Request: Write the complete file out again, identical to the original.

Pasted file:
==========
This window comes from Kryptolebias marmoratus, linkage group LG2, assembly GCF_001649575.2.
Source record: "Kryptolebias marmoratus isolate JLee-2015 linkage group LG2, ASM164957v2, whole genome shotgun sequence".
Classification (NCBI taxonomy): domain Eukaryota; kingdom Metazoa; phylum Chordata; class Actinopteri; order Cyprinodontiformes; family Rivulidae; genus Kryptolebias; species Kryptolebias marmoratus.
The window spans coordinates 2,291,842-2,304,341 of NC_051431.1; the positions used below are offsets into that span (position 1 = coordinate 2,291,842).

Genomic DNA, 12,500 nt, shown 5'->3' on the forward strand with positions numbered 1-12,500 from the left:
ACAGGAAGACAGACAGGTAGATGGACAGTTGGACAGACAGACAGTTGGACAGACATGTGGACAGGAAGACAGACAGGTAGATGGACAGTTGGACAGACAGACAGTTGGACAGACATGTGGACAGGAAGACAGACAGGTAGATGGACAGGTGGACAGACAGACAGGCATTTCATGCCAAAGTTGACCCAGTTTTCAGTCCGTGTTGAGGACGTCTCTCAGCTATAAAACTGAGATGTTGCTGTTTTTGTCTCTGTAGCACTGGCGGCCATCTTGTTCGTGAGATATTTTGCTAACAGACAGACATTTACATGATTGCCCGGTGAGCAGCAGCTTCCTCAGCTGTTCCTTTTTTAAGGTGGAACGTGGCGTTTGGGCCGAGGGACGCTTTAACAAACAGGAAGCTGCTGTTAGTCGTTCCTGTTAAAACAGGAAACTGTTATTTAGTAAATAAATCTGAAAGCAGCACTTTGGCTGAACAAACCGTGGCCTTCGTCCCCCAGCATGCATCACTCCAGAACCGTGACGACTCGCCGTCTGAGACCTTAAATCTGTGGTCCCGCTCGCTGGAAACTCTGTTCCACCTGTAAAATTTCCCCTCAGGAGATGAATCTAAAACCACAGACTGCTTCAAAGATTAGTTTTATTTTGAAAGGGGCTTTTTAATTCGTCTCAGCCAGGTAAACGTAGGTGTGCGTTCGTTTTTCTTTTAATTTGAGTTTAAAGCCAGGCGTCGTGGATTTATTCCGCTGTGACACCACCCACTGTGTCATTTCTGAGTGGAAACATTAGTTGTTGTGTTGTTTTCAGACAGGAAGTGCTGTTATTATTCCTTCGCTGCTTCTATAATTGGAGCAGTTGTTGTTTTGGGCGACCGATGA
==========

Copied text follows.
This window comes from Kryptolebias marmoratus, linkage group LG2, assembly GCF_001649575.2.
Source record: "Kryptolebias marmoratus isolate JLee-2015 linkage group LG2, ASM164957v2, whole genome shotgun sequence".
Classification (NCBI taxonomy): domain Eukaryota; kingdom Metazoa; phylum Chordata; class Actinopteri; order Cyprinodontiformes; family Rivulidae; genus Kryptolebias; species Kryptolebias marmoratus.
The window spans coordinates 2,291,842-2,304,341 of NC_051431.1; the positions used below are offsets into that span (position 1 = coordinate 2,291,842).

Genomic DNA, 12,500 nt, shown 5'->3' on the forward strand with positions numbered 1-12,500 from the left:
ACAGGAAGACAGACAGGTAGATGGACAGTTGGACAGACAGACAGTTGGACAGACATGTGGACAGGAAGACAGACAGGTAGATGGACAGTTGGACAGACAGACAGTTGGACAGACATGTGGACAGGAAGACAGACAGGTAGATGGACAGGTGGACAGACAGACAGGCATTTCATGCCAAAGTTGACCCAGTTTTCAGTCCGTGTTGAGGACGTCTCTCAGCTATAAAACTGAGATGTTGCTGTTTTTGTCTCTGTAGCACTGGCGGCCATCTTGTTCGTGAGATATTTTGCTAACAGACAGACATTTACATGATTGCCCGGTGAGCAGCAGCTTCCTCAGCTGTTCCTTTTTTAAGGTGGAACGTGGCGTTTGGGCCGAGGGACGCTTTAACAAACAGGAAGCTGCTGTTAGTCGTTCCTGTTAAAACAGGAAACTGTTATTTAGTAAATAAATCTGAAAGCAGCACTTTGGCTGAACAAACCGTGGCCTTCGTCCCCCAGCATGCATCACTCCAGAACCGTGACGACTCGCCGTCTGAGACCTTAAATCTGTGGTCCCGCTCGCTGGAAACTCTGTTCCACCTGTAAAATTTCCCCTCAGGAGATGAATCTAAAACCACAGACTGCTTCAAAGATTAGTTTTATTTTGAAAGGGGCTTTTTAATTCGTCTCAGCCAGGTAAACGTAGGTGTGCGTTCGTTTTTCTTTTAATTTGAGTTTAAAGCCAGGCGTCGTGGATTTATTCCGCTGTGACACCACCCACTGTGTCATTTCTGAGTGGAAACATTAGTTGTTGTGTTGTTTTCAGACAGGAAGTGCTGTTATTATTCCTTCGCTGCTTCTATAATTGGAGCAGTTGTTGTTTTGGGCGACCGATGA